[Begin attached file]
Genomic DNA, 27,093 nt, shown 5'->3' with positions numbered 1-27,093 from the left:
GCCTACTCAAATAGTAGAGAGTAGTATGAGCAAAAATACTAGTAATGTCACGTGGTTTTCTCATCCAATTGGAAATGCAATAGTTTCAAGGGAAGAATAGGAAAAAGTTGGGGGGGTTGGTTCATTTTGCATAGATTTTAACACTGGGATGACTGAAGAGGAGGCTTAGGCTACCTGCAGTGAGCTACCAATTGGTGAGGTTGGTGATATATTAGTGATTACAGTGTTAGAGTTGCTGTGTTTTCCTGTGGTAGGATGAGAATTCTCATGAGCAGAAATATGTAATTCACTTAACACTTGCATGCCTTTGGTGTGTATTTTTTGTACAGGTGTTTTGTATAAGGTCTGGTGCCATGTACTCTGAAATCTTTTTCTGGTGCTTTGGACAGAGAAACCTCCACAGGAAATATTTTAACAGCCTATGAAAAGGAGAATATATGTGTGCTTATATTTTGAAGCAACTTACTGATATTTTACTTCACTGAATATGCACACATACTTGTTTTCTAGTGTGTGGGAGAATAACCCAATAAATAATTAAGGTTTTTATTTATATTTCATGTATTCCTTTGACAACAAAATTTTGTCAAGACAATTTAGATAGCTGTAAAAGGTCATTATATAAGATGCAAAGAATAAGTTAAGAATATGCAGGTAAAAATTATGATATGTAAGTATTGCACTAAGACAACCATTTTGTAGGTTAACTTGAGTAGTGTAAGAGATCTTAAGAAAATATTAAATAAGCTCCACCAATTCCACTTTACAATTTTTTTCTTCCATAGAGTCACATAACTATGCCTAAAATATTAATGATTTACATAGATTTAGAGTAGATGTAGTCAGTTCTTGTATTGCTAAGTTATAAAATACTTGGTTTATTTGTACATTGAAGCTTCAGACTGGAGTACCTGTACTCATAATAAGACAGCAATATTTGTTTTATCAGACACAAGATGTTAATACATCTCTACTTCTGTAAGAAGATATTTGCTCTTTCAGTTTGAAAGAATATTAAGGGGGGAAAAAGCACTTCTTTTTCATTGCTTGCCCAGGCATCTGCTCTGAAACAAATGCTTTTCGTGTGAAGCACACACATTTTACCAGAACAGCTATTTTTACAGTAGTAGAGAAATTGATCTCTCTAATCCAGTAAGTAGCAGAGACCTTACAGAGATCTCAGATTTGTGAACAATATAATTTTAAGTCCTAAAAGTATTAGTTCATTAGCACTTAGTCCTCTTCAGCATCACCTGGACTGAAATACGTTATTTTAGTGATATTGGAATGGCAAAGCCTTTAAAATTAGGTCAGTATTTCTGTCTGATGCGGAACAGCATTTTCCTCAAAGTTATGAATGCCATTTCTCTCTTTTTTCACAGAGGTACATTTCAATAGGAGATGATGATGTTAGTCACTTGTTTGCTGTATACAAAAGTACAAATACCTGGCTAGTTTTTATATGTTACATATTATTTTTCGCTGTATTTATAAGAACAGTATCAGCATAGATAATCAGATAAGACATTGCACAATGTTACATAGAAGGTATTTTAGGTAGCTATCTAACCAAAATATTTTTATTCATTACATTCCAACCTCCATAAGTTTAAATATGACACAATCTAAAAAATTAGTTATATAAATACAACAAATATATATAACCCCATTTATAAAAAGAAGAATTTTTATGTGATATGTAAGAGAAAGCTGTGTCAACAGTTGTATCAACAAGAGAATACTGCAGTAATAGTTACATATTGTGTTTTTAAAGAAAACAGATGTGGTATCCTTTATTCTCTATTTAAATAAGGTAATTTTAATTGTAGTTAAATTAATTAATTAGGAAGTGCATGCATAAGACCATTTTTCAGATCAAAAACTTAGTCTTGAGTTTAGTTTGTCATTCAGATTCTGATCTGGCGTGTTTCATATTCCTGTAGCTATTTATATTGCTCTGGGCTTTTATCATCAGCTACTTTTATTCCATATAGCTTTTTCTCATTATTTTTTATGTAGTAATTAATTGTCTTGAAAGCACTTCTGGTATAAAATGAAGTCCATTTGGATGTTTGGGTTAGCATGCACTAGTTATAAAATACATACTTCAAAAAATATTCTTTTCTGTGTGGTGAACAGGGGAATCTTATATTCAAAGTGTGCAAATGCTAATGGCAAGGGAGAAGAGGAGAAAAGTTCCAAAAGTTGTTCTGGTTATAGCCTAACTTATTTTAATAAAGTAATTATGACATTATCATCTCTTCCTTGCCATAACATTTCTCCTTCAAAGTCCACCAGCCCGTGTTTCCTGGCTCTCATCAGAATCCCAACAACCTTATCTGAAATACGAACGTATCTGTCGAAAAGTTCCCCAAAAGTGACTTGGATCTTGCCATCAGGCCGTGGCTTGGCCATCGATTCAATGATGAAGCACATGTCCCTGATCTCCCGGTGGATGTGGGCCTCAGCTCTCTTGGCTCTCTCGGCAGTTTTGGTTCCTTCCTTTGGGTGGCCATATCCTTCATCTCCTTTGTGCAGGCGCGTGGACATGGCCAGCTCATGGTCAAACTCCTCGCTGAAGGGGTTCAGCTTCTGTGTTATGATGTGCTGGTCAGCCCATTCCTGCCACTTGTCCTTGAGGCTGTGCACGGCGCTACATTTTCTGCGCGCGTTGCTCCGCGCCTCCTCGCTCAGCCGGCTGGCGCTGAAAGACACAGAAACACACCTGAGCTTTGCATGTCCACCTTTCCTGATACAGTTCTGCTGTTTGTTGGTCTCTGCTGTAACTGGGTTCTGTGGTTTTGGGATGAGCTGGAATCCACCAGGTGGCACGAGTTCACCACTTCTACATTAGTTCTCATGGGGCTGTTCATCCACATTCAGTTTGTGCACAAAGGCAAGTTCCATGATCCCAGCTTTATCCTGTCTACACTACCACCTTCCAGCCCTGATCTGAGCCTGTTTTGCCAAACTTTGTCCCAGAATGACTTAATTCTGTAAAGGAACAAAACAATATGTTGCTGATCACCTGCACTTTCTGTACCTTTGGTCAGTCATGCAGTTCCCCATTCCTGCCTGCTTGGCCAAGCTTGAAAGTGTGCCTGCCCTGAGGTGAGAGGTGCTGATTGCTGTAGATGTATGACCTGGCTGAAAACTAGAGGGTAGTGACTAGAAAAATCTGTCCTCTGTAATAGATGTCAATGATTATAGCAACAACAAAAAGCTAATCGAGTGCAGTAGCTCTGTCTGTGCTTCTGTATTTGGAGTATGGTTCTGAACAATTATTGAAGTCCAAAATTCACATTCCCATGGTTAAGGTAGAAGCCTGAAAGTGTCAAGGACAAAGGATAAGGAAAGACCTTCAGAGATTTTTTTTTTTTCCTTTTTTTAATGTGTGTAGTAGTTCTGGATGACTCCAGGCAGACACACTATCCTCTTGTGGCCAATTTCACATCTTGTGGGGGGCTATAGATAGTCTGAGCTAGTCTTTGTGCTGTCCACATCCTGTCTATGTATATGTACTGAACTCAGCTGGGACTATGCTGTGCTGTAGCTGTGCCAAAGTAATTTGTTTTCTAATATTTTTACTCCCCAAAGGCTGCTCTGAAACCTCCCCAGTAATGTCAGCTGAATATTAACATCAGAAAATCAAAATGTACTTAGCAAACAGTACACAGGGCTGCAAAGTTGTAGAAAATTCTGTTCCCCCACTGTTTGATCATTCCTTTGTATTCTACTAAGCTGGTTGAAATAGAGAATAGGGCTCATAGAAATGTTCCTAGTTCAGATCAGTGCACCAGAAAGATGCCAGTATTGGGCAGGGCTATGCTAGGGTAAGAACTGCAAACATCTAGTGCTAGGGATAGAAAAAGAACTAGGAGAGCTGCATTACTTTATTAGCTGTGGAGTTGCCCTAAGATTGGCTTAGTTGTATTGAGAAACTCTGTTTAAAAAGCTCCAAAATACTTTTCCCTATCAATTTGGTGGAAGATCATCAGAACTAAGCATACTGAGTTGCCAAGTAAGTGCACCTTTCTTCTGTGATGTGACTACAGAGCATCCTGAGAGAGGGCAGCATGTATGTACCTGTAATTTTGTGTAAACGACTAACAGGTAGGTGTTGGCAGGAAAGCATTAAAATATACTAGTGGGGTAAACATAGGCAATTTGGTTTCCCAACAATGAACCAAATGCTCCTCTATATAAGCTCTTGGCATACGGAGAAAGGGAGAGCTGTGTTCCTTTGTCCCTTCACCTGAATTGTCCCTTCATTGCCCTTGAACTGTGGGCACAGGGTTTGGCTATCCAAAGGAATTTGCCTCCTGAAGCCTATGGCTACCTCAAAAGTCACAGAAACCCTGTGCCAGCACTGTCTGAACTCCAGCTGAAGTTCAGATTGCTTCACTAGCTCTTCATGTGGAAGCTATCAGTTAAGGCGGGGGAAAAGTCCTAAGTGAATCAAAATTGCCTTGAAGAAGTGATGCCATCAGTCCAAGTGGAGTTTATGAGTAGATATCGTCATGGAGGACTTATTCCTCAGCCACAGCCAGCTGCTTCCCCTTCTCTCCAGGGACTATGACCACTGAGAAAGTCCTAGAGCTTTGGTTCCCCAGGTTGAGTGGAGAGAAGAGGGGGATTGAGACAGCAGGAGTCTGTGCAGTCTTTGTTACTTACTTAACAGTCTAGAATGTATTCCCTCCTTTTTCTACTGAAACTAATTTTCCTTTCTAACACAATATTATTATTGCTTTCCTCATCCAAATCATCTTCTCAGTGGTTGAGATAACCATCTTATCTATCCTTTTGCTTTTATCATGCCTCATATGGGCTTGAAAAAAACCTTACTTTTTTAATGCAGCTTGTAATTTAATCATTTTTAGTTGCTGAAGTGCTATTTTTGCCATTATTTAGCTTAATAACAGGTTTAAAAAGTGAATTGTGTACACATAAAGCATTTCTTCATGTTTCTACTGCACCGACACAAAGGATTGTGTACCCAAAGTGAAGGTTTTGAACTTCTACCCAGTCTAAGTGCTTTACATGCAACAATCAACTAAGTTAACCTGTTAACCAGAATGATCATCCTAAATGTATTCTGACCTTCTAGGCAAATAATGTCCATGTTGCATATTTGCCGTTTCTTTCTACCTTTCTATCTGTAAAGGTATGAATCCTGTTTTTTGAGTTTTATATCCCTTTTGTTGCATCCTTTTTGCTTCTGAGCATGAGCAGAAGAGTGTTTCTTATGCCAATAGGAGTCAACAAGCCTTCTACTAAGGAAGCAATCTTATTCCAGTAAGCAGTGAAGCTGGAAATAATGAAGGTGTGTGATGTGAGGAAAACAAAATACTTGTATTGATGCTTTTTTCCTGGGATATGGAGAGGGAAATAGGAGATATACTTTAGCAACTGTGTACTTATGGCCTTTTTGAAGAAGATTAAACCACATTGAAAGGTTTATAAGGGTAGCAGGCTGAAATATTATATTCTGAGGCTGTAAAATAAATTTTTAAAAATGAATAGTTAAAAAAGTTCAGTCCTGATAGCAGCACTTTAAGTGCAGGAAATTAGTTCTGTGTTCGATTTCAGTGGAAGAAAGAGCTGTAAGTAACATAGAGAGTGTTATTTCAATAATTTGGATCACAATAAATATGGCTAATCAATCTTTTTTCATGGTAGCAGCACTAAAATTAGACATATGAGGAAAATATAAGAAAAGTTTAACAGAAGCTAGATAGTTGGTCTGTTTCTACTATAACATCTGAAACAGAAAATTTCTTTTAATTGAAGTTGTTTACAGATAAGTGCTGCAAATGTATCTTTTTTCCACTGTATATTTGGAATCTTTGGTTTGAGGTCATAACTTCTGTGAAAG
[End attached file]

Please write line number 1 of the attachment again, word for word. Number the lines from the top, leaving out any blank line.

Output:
Genomic DNA, 27,093 nt, shown 5'->3' with positions numbered 1-27,093 from the left: